This blue and metal armour would be the definitive look for the Aran’s original Iczer-1 until the retelling of THE ICZER ONE

The OVA was a success, and was essentially the first Lemon People derivative animation that wasn’t porn. It can be said that this greenlighted further similar animation productions, like Project A-ko, which was actually supposed to be a full on adult production, and ultimately paved way to Lemon Angel, one of the first semi-modern late night animation shows in Japan. All this, of course, was because the bubble economy allowed this to happen, and from 1985 to 1991 the OVA boom became larger than ever with incredibly amounts of LaserDiscs and VHS prints made for the Japanese market in relative numbers. Money, cocaine and mushrooms flowed rather freely and there is a very good reason some people automatically relate beautiful animation and shit story with the OVAs. This is because OVAs were free of television and theatrical restrictions. Megazone 23, released the same year as Fight!! Iczer-1, was supposed to be a television series first, but ended up being released as an OVA and so got few more adult themes and scenes included, thou they build some character and flow naturally with the story.

Arai's version of Iczer Robo being summoned to fight Iczer-0
Aran’s version of Iczer Robo being summoned to fight Iczer-0  Lemon People – Fight!! Iczer-One Special, also found in Minna Genki kai!!, a collection of other Aran’s works

The second episode of the OVA, Fight!! Iczer-1 Act II; Iczer Sigma’s Challenge was released a year later in 1986. Because the first act exhausted the little original material Rei Aran had done, Hirano wrote completely new continuation for the story and introducing Iczer-2 to oppose Iczer-1 in the same level. Iczer-2 is more or less a direct evil clone, having same skills and powers, but much like all evil clones, lacks the spiritual side of things. The animation quality changed a little bit, not enough to be noted outside scenes where Iczer Robo was introduced. This is due to presence of fan favourite Masami Obari, who is known to paint and animate mechanics with his more or less unique way. According to Obari, Hirano told him to paint Iczer Robo more like a hero robot, thou this results Iczer Robo looking nothing like in the first part. It could even be argued that Iczer Robo looks less a hero now, but that’s to individual opinion.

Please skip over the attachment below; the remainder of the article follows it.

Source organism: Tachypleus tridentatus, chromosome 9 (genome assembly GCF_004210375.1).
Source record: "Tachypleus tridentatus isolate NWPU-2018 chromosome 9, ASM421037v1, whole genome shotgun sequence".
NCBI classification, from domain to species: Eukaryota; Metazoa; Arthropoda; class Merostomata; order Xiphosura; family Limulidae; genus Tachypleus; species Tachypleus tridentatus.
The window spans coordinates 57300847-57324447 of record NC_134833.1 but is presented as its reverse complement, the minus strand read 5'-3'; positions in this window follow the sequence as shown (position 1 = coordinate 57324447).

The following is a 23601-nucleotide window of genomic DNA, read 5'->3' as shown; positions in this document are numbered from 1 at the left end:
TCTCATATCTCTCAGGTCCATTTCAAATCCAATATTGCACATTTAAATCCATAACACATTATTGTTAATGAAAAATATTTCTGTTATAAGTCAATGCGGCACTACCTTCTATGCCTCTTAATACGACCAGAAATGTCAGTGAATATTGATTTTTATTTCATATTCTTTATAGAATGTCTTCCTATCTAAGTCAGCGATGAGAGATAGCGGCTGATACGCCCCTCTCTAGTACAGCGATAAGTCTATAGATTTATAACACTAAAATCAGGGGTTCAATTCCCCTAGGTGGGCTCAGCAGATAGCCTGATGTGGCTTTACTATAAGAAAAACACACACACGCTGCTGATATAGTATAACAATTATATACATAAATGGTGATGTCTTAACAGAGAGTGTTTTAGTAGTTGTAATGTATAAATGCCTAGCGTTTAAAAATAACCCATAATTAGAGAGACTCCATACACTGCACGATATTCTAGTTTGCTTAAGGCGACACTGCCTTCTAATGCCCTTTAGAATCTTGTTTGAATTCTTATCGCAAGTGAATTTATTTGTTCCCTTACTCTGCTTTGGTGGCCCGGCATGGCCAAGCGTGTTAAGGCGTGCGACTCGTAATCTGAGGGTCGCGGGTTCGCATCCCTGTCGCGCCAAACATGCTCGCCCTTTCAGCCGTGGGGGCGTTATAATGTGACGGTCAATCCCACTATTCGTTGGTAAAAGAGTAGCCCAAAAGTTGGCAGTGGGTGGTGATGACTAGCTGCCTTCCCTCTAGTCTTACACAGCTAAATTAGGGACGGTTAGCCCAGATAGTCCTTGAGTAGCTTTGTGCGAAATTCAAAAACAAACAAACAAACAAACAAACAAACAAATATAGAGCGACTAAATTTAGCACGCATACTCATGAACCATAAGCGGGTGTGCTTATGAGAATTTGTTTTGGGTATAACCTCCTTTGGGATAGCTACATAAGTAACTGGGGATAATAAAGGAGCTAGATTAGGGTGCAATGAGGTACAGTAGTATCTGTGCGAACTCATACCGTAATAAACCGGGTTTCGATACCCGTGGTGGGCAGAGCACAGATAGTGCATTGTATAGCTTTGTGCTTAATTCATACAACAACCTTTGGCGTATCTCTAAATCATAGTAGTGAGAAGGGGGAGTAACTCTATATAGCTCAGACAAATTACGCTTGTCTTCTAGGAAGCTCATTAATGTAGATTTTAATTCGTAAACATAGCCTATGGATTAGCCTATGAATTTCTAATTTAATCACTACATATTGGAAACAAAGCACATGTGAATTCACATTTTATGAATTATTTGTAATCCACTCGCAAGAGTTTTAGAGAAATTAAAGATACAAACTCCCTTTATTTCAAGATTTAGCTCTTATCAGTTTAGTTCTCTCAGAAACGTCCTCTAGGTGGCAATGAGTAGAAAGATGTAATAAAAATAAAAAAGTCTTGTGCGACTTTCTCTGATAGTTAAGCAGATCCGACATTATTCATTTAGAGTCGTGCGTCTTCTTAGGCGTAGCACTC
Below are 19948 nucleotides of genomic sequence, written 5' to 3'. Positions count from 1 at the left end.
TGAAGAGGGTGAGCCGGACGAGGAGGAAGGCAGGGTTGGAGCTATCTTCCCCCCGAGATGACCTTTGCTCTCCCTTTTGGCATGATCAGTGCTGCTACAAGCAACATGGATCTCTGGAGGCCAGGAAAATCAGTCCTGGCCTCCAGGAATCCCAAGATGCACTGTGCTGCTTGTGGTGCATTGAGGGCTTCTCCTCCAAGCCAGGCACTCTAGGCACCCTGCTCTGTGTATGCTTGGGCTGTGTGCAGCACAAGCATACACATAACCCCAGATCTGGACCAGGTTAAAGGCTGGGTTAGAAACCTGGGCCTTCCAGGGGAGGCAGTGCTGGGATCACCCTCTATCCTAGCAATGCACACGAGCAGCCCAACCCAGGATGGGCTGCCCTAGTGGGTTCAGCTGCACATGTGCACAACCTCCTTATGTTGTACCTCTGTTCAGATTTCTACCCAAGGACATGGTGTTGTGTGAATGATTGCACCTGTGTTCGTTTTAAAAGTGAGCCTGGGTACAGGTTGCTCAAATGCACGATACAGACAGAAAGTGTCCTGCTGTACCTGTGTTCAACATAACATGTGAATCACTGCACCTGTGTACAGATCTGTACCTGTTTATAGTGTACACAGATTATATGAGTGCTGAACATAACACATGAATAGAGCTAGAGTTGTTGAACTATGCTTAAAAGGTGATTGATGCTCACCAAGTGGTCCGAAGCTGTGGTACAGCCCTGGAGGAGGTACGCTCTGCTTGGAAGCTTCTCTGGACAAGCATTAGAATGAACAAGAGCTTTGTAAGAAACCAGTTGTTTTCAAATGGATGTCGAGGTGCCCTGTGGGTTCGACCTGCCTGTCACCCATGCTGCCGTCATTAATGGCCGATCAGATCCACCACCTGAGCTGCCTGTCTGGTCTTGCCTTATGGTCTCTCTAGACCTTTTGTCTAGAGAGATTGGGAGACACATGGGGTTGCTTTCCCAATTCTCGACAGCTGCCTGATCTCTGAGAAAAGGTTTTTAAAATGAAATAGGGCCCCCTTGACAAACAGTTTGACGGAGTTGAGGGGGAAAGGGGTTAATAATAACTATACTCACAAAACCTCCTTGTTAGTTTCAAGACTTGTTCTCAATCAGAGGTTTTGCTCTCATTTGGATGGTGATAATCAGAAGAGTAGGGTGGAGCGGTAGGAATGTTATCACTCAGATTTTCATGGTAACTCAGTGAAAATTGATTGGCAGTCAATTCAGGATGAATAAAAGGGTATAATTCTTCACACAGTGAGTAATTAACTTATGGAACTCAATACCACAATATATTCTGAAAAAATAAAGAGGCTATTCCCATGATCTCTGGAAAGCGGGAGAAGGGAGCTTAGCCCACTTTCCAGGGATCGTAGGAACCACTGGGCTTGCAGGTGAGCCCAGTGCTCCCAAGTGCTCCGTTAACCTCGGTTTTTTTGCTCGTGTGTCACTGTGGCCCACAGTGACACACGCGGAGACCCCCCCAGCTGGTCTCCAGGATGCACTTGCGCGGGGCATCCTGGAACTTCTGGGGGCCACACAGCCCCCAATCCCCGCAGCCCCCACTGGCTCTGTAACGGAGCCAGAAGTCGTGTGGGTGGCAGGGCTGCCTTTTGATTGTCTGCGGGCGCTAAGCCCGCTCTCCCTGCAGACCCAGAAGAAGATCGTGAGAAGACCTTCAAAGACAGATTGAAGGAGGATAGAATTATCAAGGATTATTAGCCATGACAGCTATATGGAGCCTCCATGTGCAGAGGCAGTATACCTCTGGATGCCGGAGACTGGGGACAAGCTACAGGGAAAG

Iczer Robo from episode 1, 2 and 3 respectively. The design ultimately changed between all three episodes
Iczer Robo from episode 1, 2 and 3 respectively. The design ultimately changed between all three episodes. It starts with a sleek and feminine look, and then gradually changes into angular and masculine one. Original Iczer Robo is one if the first organic mechas to boot, and the first episode look is still relatively unique

The second episode explores further into the invading alien force, the Cthulhu, or  Cutowolf as the official romanisation by the Japanese goes, and how they terrorise humans by warping space and time, dimensional barriers and morphing humans into monsters. It can be argued that the second episode is a more balanced piece, allowing Nagisa to grow as a character rather than be dragged around by Iczer-1. The second part ends with a cliffhanger, Iczer-1 and determined Nagisa facing Iczer Sigma. That fight would have to wait until next year.